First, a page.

I read a lot of books. Everyone who knows me in real life or who follows me on social media will probably groan after reading that line (I talk about books a lot). I’m so glad I fell back in love with reading books and I’m proud of being such an avid reader. I’m so grateful that taking the bus daily helped me to find my bookworm self again. I’m also quite proud at the variety of books that I choose to read. Of the ~70 books I read in 2017, less than 10% were written by men, and literally only one was written by a white man. I think it’s always important — but especially important right now — to maximize the voices of women and people of color, and especially the voices of women of color.
I’ve always been drawn to Black voices. As a biracial woman who more strongly identifies with her Black side, these are the voices I prefer. I love Black women, and their stories, and their words. I think of my family — of myself— when I read these books. They are important to me, and I wish they were important to more people.
I am also an incredibly proud feminist.
I love to read books written by tough broads. This year, I read Too Fat, Too Slutty, Too Loud by Anne Helen Petersen, We Were Feminists Once by Andi Zeisler, Tell Me How it Ends by Valeria Luiselli, We Are Never Meeting in Real Life by Samantha Irby, and Weird in a World That’s Not by Jennifer Romolini. I am proud to read and support the works of people I follow on Twitter.
But not everyone is appreciative of a feminist with a book in her hand.
At a former job, I was continually harassed by a (white) (male) coworker. I wrote about it a bit before, but the harassment ranged from inappropriate comments about race to outright aggression.
He yelled at me twice. He slammed a chair into a desk right next to me. Regularly, he made comments about my Blackness and my feminism.
Much of this harassment stemmed from his obsession with reading the back cover of whichever book I held while walking into the office. I rode the bus to work and much preferred losing myself in words for 40 minutes instead of sitting bored in traffic. Those 40 minutes to work and 40 minutes home were the best parts of my day, and I’d carry the book in my hands and set it on my desk for the rest of the day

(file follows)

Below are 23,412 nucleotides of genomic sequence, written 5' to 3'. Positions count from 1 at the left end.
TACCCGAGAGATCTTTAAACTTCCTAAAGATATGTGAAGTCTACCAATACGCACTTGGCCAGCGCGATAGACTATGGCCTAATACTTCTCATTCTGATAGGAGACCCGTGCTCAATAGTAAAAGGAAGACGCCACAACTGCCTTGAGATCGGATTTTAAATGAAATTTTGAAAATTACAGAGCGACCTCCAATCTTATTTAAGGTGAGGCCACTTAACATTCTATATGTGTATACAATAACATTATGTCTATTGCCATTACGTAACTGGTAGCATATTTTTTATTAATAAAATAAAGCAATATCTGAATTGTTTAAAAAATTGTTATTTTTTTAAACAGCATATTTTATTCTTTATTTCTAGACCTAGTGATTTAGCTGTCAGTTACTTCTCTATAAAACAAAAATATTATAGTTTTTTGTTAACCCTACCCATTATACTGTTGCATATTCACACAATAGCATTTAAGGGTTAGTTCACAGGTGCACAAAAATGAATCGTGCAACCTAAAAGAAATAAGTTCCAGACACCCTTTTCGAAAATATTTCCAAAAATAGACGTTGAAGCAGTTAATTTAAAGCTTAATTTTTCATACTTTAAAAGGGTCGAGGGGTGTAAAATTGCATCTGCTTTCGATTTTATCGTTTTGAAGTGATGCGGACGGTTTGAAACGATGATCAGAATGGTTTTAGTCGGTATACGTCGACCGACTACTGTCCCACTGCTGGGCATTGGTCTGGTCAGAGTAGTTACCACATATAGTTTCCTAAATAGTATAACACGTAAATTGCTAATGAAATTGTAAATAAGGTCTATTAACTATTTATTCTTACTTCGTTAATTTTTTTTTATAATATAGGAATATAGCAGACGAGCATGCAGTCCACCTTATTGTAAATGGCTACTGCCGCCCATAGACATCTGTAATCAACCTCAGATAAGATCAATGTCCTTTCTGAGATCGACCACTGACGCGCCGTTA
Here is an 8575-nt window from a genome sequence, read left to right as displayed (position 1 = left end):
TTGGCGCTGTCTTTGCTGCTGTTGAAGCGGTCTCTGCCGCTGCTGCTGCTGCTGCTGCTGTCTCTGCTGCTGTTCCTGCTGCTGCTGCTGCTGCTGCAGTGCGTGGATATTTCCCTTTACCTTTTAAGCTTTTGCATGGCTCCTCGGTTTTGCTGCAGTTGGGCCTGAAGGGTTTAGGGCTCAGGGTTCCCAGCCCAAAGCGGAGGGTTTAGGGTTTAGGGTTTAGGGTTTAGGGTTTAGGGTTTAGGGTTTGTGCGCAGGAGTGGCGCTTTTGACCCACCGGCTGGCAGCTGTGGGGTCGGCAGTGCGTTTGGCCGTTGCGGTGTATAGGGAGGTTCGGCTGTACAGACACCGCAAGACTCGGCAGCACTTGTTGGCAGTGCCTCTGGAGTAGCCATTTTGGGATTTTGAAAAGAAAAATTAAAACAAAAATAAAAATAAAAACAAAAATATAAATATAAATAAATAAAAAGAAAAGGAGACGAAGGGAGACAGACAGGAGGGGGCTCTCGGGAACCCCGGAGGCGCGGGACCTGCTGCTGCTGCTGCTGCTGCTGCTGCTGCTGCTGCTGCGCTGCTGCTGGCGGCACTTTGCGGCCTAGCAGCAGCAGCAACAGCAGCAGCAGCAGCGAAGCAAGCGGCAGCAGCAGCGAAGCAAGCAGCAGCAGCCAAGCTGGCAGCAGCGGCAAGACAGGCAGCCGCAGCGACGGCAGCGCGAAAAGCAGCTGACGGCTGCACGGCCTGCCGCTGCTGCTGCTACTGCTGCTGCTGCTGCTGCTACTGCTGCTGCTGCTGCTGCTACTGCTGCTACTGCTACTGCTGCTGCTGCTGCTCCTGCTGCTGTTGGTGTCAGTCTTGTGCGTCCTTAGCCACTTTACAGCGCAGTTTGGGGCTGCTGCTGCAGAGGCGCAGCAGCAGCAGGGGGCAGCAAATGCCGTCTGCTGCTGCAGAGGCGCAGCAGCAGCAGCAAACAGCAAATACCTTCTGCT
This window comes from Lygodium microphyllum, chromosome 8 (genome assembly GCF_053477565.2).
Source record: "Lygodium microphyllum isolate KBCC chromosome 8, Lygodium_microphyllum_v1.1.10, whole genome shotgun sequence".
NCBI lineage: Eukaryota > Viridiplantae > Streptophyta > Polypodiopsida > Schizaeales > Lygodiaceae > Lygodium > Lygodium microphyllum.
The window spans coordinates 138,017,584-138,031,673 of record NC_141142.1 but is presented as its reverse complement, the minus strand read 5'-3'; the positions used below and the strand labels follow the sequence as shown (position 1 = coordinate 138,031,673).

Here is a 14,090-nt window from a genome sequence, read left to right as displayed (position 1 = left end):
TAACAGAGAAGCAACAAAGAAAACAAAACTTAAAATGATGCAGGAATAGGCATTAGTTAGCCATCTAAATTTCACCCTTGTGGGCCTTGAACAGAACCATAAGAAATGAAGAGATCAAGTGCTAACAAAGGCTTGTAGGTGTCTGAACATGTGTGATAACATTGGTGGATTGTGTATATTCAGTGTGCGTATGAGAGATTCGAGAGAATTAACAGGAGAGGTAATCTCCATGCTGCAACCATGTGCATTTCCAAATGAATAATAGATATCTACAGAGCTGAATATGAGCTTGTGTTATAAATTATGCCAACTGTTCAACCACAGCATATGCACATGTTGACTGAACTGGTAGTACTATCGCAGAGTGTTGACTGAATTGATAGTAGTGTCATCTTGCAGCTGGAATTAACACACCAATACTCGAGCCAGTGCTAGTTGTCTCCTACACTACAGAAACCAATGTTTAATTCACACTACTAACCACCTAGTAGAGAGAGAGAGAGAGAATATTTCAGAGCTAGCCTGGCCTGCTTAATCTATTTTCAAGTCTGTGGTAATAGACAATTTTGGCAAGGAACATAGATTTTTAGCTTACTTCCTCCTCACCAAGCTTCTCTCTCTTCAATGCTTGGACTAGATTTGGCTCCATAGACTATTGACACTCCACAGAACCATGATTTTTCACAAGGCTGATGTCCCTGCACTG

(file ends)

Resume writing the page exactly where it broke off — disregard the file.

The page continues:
Eventually, I started keeping my book in my backpack under my desk; my coworker had started grabbing any new book from me on a weekly basis, asking me what it was about, who wrote it, and why I was reading it.
It finally came to a head one day when I was reading the book Spinster by Kate Bolick.
He picked up my book to read the back cover. I politely asked him to put it down, but he didn’t. He was so mock-interested in the book because, “Oh you’re reading about your own life?” I rolled my eyes — the title Spinster is intentional. The book actually delves into the history of the word, why we use it, and why some women have attempted to reclaim it. His really simplistic joke about me being a spinster fell flat, so he continued.
It was ironic. To have a (young) (white) (man) mock Kate Bolick’s really smart and well-researched work — without even understanding what the book was about — was laughable. If I hadn’t been so mad.
Believe it or not, it got worse.
When he finally got down to the bar code area, he saw that the book is classified as “Feminist Theory.” My coworker just about passed out laughing. He was wiping actual tears from his eyes.
I looked at him straight-faced and asked him why he was laughing — I really didn’t get it! — and without asking me, or responding to my question, he pulled out his iPhone and snapped a picture on Snapchat of the words “Feminist Theory.”
“My friends will love this,” he cackled.
I mean, Feminist Theory is a real thing. It’s something people study, something they dedicate their lives to. It is an actual section in (hopefully) every public library in the country. I grabbed my book back from him and asked him to leave my desk.
From that point on, whenever I was reading anything else about race or feminism, I had to hide it from him.
His commentary pissed me off, and since my harassment complaints to the higher-ups in my company were futile, I had to try to minimize the opportunities for him to ruin my day.
However, when I was reading White Tears by Hari Kunzru, I left it out on purpose.
When he rolled his eyes and asked me what it was about, I finally quipped back, “Are you always interested in what I’m reading because you’re making your own reading list?”
He scoffed, “I would definitely not read anything you’ve ever read. Definitely not.”
I couldn’t help myself:
He didn’t bother me about my books after that. (And as a reminder: he still works there. I do not.)
White male fragility is so intense that stationary books — things that do not live or breathe — can be threatening.
Oh, how I love the power of the written word.